Participating in qualitative evaluation in Samoa

“I feel very happy… I learned a lot… I feel more comfortable and more confident to face people.” Shares Setu Tiatia, a member of Nuanua O le Alofa (NOLA), the national disability advocacy organisation in Samoa, and a key part of Motivation Australia’s (MA)’s project evaluation work in Samoa.

Setu worked alongside Ari Hazelman (NOLA member) and Suria Apulu, Data Officer for the Ministry of Women, Community and Social Development (MWCSD) (also a NOLA member) to assist in the qualitative evaluation of the Samoa Integrated Mobility Device Service (SIMDES) project.

Like Setu, the experience has given Suria ‘more confidence to face the clients’, while Ari describes the experience as ‘empowering’. On reflection, the interview team give a long list of personal and professional skills they have gained through their involvement which they plan to use in their everyday life. For Setu, he hopes that the ideas and skills he has learned through his involvement will help him to find work.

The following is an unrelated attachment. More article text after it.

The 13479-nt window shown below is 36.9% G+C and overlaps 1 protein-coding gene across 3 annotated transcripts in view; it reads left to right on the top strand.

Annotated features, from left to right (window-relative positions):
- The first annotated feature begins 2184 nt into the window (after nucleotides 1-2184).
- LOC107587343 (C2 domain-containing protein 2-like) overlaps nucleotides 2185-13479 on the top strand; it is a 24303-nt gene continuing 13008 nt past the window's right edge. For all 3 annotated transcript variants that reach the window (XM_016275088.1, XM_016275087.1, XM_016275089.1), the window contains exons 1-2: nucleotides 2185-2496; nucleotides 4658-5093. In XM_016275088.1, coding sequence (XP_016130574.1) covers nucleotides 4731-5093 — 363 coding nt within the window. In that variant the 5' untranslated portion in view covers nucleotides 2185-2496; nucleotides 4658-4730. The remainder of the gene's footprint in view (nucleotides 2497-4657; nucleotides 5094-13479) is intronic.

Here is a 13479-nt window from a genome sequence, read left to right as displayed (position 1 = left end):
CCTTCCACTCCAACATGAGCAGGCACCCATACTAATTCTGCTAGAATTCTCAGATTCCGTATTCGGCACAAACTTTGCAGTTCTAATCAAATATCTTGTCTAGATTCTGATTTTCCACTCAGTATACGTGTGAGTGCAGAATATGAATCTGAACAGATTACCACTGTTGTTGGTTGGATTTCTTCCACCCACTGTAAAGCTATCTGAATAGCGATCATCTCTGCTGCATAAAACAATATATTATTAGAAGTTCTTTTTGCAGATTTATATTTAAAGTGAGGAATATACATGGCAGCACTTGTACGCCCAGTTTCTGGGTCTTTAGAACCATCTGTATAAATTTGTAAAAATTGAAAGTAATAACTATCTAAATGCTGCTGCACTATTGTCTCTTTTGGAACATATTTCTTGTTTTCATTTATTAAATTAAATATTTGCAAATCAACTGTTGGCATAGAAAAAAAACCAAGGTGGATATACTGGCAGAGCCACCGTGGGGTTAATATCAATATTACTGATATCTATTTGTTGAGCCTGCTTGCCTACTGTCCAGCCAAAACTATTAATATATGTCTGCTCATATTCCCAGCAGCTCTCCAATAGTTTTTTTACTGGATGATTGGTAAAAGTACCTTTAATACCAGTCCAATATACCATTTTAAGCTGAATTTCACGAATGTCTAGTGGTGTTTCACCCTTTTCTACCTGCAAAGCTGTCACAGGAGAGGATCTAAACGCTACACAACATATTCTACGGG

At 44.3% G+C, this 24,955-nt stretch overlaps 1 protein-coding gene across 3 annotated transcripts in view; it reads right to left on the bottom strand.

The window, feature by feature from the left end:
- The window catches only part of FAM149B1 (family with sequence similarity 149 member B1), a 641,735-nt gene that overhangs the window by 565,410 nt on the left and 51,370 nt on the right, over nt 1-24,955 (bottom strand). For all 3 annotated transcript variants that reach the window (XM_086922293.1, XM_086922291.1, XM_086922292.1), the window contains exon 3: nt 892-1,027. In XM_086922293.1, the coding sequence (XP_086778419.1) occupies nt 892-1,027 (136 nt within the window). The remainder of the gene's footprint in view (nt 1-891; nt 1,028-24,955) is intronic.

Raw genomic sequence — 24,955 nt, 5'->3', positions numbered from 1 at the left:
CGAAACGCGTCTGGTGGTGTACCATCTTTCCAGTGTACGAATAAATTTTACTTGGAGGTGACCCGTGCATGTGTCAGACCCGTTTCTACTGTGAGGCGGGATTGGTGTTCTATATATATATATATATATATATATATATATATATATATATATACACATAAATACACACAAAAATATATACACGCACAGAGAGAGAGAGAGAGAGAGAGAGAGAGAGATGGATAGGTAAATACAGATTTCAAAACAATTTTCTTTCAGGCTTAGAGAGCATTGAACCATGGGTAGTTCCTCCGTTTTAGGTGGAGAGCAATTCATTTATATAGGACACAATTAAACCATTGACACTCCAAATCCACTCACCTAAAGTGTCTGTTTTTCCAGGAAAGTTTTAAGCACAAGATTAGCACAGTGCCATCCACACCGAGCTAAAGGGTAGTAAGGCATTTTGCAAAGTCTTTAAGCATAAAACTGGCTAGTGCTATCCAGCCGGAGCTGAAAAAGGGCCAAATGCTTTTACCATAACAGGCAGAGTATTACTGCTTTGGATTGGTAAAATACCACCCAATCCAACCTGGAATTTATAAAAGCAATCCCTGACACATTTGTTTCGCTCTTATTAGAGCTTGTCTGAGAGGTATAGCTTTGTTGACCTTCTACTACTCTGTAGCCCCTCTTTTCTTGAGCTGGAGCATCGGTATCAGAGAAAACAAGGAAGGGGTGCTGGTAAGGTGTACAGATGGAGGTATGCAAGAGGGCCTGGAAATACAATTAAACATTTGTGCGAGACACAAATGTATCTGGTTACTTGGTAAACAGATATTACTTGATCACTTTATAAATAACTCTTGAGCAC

Having an interview team that consisted of people with disability had better outcomes than MA had anticipated. Having a certain shared experience with the people the team interviewed was described by Ari as an ‘encouragement’ to the clients. Meanwhile, hearing people’s stories and the impact a mobility device can have has encouraged the team to share this with others in their community to advocate for the work of the mobility device service (MDS) in Samoa: “I can do some awareness, try to expand the good service from the MDS team,” says Setu.

SIMDES is a four year project working with the National Health Service (NHS) in supporting the development of a comprehensive MDS in Samoa. With the project in its final year, MA has been working in partnership with NOLA and the MWCSD to undertake this qualitative evaluation of the project. The evaluation is providing insights into the outcomes of an integrated mobility device service and is highlighting the impact of a mobility device on people’s lives.

Over two phases, the interview team have carried out a total of 50 interviews with people who have either received a wheelchair, walking aid, prosthesis or long term orthotic from Samoa’s National Health Service’s MDS. MA would like to thank all of our partners for their support in making this possible:

  • National Health Service Mobility Device Service (NHS MDS)
  • Nuanua O Le Alofa (NOLA)
  • Ministry of Women, Community and Social Development (MWCSD)

We would particularly like to thank the interview team for their hard work and commitment to the evaluation, and Mataafa Faatino Utumapu from NOLA for her support of the team.

The SIMDES project is part of the larger Samoa Disability Programme (SDP), funded by the Australian Government.